A group of Ohio broadcasters and newspapers met in December and agreed that Ohioans receive short shrift in the democratic process. For one, their voices aren’t heard above the programmed political rhetoric, and two, the candidates aren’t held accountable to the concerns of the people.
Out of that grew The Ohio Media Project, a group of more than a dozen major news outlets determined to give voice to Ohioans in a series of stories known as Your Vote Ohio.
Already, projects have been published on Ohio’s high level of disgust with government, and the seriously deteriorating Ohio economy.
The John S. and James L. Knight Foundation gave $175,000 to the nonpartisan civic engagement group Jefferson Center and the Bliss Institute for Applied Politics at the University of Akron to assist Knight’s hometown paper, the Akron Beacon Journal, in facilitating the statewide project. The group also received support from the Akron Community Foundation and independent, anonymous Akron donors.
Additional support is being sought to insure that all major metro areas are represented in the research and reporting.
Funding will pay for statewide polling, which will guide the news organizations in discerning the concerns of Ohioans, and deliberative sessions facilitated by the Jefferson Center, which will help news organizations understand how best to serve the voters.
The first round of polling is in the field and will be reported in late May or early June.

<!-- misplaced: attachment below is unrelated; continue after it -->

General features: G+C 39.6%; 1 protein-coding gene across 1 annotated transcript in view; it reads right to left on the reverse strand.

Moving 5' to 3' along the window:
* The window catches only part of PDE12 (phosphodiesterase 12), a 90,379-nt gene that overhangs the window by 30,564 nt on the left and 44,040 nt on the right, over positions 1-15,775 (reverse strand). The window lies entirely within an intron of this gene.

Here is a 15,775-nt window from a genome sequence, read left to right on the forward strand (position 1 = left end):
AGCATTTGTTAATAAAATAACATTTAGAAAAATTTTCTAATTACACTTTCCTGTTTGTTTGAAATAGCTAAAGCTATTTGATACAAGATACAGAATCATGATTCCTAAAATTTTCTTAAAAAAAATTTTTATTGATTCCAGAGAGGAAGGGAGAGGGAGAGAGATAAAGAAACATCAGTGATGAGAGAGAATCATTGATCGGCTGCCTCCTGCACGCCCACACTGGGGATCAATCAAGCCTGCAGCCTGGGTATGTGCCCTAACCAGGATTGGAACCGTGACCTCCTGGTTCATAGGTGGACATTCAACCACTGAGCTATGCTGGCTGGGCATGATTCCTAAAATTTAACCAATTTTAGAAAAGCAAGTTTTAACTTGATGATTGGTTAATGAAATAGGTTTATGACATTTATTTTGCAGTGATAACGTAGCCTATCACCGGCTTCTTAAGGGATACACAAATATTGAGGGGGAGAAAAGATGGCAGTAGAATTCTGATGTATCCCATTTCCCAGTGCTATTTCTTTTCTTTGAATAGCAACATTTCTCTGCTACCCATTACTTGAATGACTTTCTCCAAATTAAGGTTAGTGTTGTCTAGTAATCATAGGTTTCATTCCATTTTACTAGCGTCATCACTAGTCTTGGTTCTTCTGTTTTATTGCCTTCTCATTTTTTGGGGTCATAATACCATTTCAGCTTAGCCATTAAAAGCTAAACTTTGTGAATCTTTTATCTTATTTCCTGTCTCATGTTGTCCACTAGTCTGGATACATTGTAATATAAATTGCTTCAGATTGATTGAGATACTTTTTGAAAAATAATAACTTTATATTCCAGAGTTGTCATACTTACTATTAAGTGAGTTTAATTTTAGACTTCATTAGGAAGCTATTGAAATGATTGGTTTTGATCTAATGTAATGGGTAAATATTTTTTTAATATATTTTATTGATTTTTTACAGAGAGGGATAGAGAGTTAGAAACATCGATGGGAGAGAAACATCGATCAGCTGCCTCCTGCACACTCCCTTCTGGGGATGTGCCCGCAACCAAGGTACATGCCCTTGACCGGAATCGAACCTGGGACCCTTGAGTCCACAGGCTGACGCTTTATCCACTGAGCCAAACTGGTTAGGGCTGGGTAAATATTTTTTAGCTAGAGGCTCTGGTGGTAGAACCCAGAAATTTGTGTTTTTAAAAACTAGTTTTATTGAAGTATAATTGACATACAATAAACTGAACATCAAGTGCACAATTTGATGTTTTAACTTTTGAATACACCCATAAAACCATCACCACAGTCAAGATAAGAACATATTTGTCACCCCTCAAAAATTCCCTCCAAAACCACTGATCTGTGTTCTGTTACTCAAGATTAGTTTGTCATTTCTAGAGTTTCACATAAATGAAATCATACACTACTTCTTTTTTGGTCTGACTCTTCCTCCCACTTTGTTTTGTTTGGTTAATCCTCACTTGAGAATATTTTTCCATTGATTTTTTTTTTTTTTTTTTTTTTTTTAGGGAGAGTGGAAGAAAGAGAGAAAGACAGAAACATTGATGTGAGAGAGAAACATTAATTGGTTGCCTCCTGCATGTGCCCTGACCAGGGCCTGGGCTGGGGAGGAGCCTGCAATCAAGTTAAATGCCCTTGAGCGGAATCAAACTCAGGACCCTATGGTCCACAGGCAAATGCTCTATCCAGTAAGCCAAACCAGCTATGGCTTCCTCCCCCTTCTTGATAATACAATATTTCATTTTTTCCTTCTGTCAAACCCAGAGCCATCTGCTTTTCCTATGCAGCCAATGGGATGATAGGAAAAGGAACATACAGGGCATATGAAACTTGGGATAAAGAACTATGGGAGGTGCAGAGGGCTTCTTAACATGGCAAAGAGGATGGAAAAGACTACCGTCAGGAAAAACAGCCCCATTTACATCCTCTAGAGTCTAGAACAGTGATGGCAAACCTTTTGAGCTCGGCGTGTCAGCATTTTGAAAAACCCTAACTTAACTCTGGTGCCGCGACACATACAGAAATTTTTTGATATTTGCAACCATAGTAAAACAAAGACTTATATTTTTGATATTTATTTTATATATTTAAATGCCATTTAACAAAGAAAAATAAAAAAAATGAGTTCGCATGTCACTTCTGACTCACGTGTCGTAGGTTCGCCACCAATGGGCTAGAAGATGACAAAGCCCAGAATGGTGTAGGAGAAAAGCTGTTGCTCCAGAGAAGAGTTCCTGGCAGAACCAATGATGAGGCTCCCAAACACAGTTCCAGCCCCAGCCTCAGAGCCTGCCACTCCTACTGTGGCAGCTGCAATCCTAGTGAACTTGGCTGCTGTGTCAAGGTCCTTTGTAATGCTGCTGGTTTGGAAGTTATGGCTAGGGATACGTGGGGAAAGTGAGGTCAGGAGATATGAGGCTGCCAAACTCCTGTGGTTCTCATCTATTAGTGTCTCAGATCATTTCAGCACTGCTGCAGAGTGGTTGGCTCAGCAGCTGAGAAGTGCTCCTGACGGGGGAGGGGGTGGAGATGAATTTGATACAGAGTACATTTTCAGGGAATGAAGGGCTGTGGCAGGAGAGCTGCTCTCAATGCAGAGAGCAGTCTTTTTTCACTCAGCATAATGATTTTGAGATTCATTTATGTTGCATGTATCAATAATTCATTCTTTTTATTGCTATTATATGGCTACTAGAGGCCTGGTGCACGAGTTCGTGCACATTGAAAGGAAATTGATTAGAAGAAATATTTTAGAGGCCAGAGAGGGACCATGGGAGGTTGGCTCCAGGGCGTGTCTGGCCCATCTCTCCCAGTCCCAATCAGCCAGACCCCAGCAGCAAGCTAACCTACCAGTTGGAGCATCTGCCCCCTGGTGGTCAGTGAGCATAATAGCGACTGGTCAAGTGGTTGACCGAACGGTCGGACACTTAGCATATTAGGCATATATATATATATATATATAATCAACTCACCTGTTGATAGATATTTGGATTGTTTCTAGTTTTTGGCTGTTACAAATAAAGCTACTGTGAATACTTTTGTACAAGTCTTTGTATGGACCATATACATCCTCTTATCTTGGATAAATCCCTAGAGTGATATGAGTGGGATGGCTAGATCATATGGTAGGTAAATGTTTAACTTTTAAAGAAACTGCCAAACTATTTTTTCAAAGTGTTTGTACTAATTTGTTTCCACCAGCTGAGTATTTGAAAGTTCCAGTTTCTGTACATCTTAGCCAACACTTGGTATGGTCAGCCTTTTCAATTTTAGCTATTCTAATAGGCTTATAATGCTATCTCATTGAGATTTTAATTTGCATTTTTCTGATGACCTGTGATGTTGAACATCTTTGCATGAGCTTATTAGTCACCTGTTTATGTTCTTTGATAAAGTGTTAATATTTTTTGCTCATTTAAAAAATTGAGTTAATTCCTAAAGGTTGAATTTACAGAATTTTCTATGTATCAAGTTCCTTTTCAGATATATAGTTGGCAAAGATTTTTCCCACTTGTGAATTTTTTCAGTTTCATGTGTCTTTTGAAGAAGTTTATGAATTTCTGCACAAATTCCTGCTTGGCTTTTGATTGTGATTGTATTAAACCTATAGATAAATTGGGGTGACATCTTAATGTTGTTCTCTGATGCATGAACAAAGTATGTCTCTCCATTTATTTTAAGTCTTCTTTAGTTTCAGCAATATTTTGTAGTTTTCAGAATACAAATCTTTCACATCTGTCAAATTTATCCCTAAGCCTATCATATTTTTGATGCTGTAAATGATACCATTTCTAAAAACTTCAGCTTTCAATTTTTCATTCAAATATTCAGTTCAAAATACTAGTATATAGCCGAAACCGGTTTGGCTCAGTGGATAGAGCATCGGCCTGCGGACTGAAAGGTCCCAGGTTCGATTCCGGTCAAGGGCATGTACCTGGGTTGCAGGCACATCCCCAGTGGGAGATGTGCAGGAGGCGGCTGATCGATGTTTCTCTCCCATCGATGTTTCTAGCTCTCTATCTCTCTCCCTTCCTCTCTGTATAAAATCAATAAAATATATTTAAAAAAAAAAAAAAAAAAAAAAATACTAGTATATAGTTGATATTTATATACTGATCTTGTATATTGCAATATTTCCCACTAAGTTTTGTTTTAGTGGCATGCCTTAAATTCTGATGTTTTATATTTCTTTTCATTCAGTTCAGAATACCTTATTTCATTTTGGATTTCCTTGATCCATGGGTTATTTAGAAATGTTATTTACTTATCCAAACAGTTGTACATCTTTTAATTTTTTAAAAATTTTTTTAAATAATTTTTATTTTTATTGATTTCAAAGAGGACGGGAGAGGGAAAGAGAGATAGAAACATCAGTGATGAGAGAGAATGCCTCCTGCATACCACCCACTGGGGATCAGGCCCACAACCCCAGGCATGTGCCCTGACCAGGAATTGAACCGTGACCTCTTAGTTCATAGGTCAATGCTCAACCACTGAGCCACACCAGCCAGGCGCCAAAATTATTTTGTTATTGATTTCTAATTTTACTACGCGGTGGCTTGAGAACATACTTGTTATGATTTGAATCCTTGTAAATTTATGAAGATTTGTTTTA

Knight also is supporting the news organizations’ efforts to engage citizens through social media, with the Jefferson Center guiding that effort on the Your Vote Ohio Facebook page and #YourVoteOhio on Twitter.
The Solutions Journalism Network, a nonprofit group from New York, will provide training to Akron-Canton area media on how to identify solutions to problems identified by residents, among them the onslaught of negative political ads that occur every four years.
The foundation for the Akron role in the project comes from the 2012 America Today/Ohio Civility Project, in which the Bliss Institute, the Akron faith community and the Beacon Journal conducted polling and 25 focus groups exploring the growing tension in politics and public conversation.
Citizens blamed the media as the number one facilitator in the angry dialog that was dividing the country.
The December media meeting grew out of an October retreat assembled by the National Institute for Civil Discourse, based in Tucson and Washington, D.C. The NICD, formed at the University of Arizona as a result of the assassination attempt on the life of U.S. Rep. Gabrielle Giffords, of Tucson, Arizona, has created a Text Talk Vote engagement program to help Ohioans discuss tough issues in the election.
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